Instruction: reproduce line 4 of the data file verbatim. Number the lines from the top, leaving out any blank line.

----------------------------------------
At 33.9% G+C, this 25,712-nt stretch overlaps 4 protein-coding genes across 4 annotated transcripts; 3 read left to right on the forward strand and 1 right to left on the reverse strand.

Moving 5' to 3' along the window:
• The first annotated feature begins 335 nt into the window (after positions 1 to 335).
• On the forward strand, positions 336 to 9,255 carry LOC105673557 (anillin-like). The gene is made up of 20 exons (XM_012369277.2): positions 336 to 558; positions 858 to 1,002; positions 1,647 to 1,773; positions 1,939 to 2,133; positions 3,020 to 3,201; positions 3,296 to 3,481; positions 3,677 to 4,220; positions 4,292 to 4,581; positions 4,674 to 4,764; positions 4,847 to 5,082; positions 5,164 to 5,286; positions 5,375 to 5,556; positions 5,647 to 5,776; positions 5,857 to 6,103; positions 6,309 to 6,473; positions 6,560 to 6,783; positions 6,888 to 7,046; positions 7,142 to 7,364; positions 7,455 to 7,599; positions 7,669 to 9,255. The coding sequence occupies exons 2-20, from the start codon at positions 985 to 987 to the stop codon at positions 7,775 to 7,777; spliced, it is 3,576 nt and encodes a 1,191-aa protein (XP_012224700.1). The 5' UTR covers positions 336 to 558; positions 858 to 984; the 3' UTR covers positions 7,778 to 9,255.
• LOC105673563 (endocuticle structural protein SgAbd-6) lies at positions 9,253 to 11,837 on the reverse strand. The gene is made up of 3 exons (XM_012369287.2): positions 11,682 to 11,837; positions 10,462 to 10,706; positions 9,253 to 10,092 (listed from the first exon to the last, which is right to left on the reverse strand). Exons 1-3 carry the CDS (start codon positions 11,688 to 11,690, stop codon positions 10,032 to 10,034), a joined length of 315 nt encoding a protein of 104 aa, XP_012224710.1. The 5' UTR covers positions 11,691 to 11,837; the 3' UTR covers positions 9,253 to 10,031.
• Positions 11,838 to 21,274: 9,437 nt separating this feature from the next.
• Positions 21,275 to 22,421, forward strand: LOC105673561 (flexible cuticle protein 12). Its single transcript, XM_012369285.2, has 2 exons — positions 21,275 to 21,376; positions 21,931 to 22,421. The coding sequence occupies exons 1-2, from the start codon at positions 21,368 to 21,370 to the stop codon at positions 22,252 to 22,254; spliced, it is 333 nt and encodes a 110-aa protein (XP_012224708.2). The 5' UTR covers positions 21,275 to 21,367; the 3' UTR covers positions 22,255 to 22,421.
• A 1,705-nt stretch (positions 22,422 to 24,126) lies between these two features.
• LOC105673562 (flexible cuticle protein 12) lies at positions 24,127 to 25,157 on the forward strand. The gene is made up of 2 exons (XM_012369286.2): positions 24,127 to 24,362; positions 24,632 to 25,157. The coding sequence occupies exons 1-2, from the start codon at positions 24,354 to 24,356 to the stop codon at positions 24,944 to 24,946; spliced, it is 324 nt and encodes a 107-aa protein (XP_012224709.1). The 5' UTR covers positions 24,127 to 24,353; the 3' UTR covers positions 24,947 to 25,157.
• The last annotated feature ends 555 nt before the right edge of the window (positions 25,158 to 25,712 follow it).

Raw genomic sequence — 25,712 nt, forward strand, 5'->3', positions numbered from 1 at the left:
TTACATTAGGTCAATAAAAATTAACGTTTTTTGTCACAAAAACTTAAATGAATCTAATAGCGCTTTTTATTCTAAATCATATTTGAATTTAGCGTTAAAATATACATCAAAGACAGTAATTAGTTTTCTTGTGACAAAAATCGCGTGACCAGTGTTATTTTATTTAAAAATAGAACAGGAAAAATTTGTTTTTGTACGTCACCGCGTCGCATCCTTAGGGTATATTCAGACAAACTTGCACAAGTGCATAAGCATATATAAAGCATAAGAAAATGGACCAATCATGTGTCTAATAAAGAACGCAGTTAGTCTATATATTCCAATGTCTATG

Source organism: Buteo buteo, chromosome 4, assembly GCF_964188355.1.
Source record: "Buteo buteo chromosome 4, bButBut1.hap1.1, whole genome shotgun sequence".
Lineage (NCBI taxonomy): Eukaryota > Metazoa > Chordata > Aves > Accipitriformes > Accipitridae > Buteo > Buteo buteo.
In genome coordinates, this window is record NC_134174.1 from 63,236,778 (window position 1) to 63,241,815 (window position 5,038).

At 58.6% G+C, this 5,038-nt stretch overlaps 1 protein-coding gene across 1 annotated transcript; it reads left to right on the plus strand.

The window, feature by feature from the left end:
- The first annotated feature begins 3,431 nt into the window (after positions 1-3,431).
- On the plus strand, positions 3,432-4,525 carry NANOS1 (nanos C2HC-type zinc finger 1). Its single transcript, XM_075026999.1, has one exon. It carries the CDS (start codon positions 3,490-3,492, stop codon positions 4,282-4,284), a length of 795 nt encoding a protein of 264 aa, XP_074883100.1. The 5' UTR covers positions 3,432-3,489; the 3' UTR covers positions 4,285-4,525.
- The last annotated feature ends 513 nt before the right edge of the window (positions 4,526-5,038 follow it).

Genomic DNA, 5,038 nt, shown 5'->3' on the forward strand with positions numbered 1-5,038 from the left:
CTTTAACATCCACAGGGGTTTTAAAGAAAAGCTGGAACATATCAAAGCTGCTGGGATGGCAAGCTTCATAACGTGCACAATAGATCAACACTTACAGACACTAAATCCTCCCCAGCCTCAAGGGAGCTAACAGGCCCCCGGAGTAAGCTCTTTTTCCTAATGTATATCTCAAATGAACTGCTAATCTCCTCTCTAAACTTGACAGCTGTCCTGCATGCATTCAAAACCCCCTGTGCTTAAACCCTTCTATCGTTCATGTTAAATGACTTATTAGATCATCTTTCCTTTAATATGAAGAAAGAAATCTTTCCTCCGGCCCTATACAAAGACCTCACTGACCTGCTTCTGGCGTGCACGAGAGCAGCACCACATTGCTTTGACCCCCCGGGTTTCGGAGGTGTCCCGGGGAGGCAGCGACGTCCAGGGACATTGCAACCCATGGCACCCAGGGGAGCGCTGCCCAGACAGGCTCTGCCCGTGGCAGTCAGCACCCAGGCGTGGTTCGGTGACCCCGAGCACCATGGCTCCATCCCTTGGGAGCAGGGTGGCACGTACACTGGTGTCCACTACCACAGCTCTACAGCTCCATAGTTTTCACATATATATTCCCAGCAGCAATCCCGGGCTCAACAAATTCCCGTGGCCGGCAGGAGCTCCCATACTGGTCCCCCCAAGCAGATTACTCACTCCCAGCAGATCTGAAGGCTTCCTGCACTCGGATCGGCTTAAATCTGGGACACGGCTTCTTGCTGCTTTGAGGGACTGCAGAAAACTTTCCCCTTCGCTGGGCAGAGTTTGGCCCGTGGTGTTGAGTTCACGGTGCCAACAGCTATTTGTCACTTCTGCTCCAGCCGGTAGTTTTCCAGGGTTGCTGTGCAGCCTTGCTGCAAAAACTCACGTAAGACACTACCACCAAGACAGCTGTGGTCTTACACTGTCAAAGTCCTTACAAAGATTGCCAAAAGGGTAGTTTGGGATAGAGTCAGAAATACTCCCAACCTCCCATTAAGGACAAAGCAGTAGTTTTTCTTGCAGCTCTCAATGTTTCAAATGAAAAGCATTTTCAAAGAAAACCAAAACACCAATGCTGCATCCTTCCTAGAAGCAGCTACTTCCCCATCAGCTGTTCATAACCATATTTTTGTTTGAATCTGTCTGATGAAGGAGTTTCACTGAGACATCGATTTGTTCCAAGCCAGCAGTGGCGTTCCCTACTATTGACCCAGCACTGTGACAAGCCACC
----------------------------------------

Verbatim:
• On the forward strand, positions 336 to 9,255 carry LOC105673557 (anillin-like). The gene is made up of 20 exons (XM_012369277.2): positions 336 to 558; positions 858 to 1,002; positions 1,647 to 1,773; positions 1,939 to 2,133; positions 3,020 to 3,201; positions 3,296 to 3,481; positions 3,677 to 4,220; positions 4,292 to 4,581; positions 4,674 to 4,764; positions 4,847 to 5,082; positions 5,164 to 5,286; positions 5,375 to 5,556; positions 5,647 to 5,776; positions 5,857 to 6,103; positions 6,309 to 6,473; positions 6,560 to 6,783; positions 6,888 to 7,046; positions 7,142 to 7,364; positions 7,455 to 7,599; positions 7,669 to 9,255. The coding sequence occupies exons 2-20, from the start codon at positions 985 to 987 to the stop codon at positions 7,775 to 7,777; spliced, it is 3,576 nt and encodes a 1,191-aa protein (XP_012224700.1). The 5' UTR covers positions 336 to 558; positions 858 to 984; the 3' UTR covers positions 7,778 to 9,255.